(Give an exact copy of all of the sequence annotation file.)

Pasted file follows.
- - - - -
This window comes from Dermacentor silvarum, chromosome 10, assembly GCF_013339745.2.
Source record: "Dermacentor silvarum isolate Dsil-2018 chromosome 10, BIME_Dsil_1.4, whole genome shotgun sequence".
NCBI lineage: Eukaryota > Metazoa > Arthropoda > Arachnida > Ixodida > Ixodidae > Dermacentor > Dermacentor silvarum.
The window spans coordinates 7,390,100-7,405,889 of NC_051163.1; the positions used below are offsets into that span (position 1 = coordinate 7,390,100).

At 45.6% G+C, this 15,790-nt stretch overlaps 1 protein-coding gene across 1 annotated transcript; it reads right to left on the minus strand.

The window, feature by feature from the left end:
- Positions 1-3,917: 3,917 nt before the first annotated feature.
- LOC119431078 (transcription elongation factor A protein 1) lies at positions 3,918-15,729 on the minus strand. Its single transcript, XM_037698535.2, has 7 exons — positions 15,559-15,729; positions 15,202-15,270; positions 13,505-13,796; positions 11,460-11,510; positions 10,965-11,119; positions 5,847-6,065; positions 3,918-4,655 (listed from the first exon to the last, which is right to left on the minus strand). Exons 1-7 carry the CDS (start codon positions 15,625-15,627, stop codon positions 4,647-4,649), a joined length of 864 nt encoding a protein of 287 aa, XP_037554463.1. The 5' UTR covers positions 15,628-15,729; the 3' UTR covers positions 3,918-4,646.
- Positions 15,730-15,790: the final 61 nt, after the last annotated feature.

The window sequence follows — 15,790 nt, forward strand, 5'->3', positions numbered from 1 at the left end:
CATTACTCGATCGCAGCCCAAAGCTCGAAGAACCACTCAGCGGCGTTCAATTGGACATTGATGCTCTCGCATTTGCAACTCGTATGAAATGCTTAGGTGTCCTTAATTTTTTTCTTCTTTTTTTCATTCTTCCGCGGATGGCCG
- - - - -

This window comes from Dermacentor silvarum, chromosome 10, assembly GCF_013339745.2.
Source record: "Dermacentor silvarum isolate Dsil-2018 chromosome 10, BIME_Dsil_1.4, whole genome shotgun sequence".
NCBI lineage: Eukaryota > Metazoa > Arthropoda > Arachnida > Ixodida > Ixodidae > Dermacentor > Dermacentor silvarum.
The window spans coordinates 7,390,100-7,405,889 of NC_051163.1; the positions used below are offsets into that span (position 1 = coordinate 7,390,100).

At 45.6% G+C, this 15,790-nt stretch overlaps 1 protein-coding gene across 1 annotated transcript; it reads right to left on the minus strand.

The window, feature by feature from the left end:
- Positions 1-3,917: 3,917 nt before the first annotated feature.
- LOC119431078 (transcription elongation factor A protein 1) lies at positions 3,918-15,729 on the minus strand. Its single transcript, XM_037698535.2, has 7 exons — positions 15,559-15,729; positions 15,202-15,270; positions 13,505-13,796; positions 11,460-11,510; positions 10,965-11,119; positions 5,847-6,065; positions 3,918-4,655 (listed from the first exon to the last, which is right to left on the minus strand). Exons 1-7 carry the CDS (start codon positions 15,625-15,627, stop codon positions 4,647-4,649), a joined length of 864 nt encoding a protein of 287 aa, XP_037554463.1. The 5' UTR covers positions 15,628-15,729; the 3' UTR covers positions 3,918-4,646.
- Positions 15,730-15,790: the final 61 nt, after the last annotated feature.

The window sequence follows — 15,790 nt, forward strand, 5'->3', positions numbered from 1 at the left end:
CATTACTCGATCGCAGCCCAAAGCTCGAAGAACCACTCAGCGGCGTTCAATTGGACATTGATGCTCTCGCATTTGCAACTCGTATGAAATGCTTAGGTGTCCTTAATTTTTTTCTTCTTTTTTTCATTCTTCCGCGGATGGCCG